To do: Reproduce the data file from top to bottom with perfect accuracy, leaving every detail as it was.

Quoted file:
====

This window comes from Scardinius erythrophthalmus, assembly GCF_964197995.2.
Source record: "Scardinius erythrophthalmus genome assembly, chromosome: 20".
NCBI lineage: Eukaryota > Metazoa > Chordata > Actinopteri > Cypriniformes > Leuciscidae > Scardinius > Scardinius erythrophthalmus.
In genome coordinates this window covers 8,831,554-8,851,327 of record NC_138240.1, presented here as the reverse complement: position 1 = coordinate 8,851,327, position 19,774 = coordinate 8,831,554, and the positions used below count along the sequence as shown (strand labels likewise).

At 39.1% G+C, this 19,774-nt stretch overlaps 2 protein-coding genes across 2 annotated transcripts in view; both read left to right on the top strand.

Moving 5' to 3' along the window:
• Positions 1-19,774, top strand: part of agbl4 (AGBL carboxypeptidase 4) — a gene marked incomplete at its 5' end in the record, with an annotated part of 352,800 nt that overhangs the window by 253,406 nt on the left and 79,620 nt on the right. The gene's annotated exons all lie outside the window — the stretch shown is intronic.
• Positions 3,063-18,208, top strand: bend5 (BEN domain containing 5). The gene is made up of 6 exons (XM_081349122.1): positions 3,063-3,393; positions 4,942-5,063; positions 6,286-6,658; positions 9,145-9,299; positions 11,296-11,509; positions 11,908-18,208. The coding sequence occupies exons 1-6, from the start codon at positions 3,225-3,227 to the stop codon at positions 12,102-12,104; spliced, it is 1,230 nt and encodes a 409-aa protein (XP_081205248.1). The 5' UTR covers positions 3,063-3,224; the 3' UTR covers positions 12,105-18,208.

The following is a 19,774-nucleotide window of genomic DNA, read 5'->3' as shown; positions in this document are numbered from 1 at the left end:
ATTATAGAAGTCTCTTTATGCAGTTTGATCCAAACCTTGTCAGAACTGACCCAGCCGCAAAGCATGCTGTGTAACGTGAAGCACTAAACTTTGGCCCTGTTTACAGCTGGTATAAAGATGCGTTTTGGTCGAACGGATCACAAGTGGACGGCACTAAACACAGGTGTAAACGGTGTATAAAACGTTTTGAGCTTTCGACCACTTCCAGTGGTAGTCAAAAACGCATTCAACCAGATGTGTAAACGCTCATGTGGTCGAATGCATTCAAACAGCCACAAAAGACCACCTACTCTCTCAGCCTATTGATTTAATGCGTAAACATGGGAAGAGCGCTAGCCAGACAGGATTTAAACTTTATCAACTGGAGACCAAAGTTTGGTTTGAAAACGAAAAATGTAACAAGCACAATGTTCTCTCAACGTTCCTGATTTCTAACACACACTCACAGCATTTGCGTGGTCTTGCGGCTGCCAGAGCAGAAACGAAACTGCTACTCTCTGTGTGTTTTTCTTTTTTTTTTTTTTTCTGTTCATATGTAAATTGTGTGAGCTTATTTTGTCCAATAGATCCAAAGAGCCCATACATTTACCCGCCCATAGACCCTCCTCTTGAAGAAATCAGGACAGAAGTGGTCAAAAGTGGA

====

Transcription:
This window comes from Scardinius erythrophthalmus, assembly GCF_964197995.2.
Source record: "Scardinius erythrophthalmus genome assembly, chromosome: 20".
NCBI lineage: Eukaryota > Metazoa > Chordata > Actinopteri > Cypriniformes > Leuciscidae > Scardinius > Scardinius erythrophthalmus.
In genome coordinates this window covers 8,831,554-8,851,327 of record NC_138240.1, presented here as the reverse complement: position 1 = coordinate 8,851,327, position 19,774 = coordinate 8,831,554, and the positions used below count along the sequence as shown (strand labels likewise).

At 39.1% G+C, this 19,774-nt stretch overlaps 2 protein-coding genes across 2 annotated transcripts in view; both read left to right on the top strand.

Moving 5' to 3' along the window:
• Positions 1-19,774, top strand: part of agbl4 (AGBL carboxypeptidase 4) — a gene marked incomplete at its 5' end in the record, with an annotated part of 352,800 nt that overhangs the window by 253,406 nt on the left and 79,620 nt on the right. The gene's annotated exons all lie outside the window — the stretch shown is intronic.
• Positions 3,063-18,208, top strand: bend5 (BEN domain containing 5). The gene is made up of 6 exons (XM_081349122.1): positions 3,063-3,393; positions 4,942-5,063; positions 6,286-6,658; positions 9,145-9,299; positions 11,296-11,509; positions 11,908-18,208. The coding sequence occupies exons 1-6, from the start codon at positions 3,225-3,227 to the stop codon at positions 12,102-12,104; spliced, it is 1,230 nt and encodes a 409-aa protein (XP_081205248.1). The 5' UTR covers positions 3,063-3,224; the 3' UTR covers positions 12,105-18,208.

The following is a 19,774-nucleotide window of genomic DNA, read 5'->3' as shown; positions in this document are numbered from 1 at the left end:
ATTATAGAAGTCTCTTTATGCAGTTTGATCCAAACCTTGTCAGAACTGACCCAGCCGCAAAGCATGCTGTGTAACGTGAAGCACTAAACTTTGGCCCTGTTTACAGCTGGTATAAAGATGCGTTTTGGTCGAACGGATCACAAGTGGACGGCACTAAACACAGGTGTAAACGGTGTATAAAACGTTTTGAGCTTTCGACCACTTCCAGTGGTAGTCAAAAACGCATTCAACCAGATGTGTAAACGCTCATGTGGTCGAATGCATTCAAACAGCCACAAAAGACCACCTACTCTCTCAGCCTATTGATTTAATGCGTAAACATGGGAAGAGCGCTAGCCAGACAGGATTTAAACTTTATCAACTGGAGACCAAAGTTTGGTTTGAAAACGAAAAATGTAACAAGCACAATGTTCTCTCAACGTTCCTGATTTCTAACACACACTCACAGCATTTGCGTGGTCTTGCGGCTGCCAGAGCAGAAACGAAACTGCTACTCTCTGTGTGTTTTTCTTTTTTTTTTTTTTTCTGTTCATATGTAAATTGTGTGAGCTTATTTTGTCCAATAGATCCAAAGAGCCCATACATTTACCCGCCCATAGACCCTCCTCTTGAAGAAATCAGGACAGAAGTGGTCAAAAGTGGA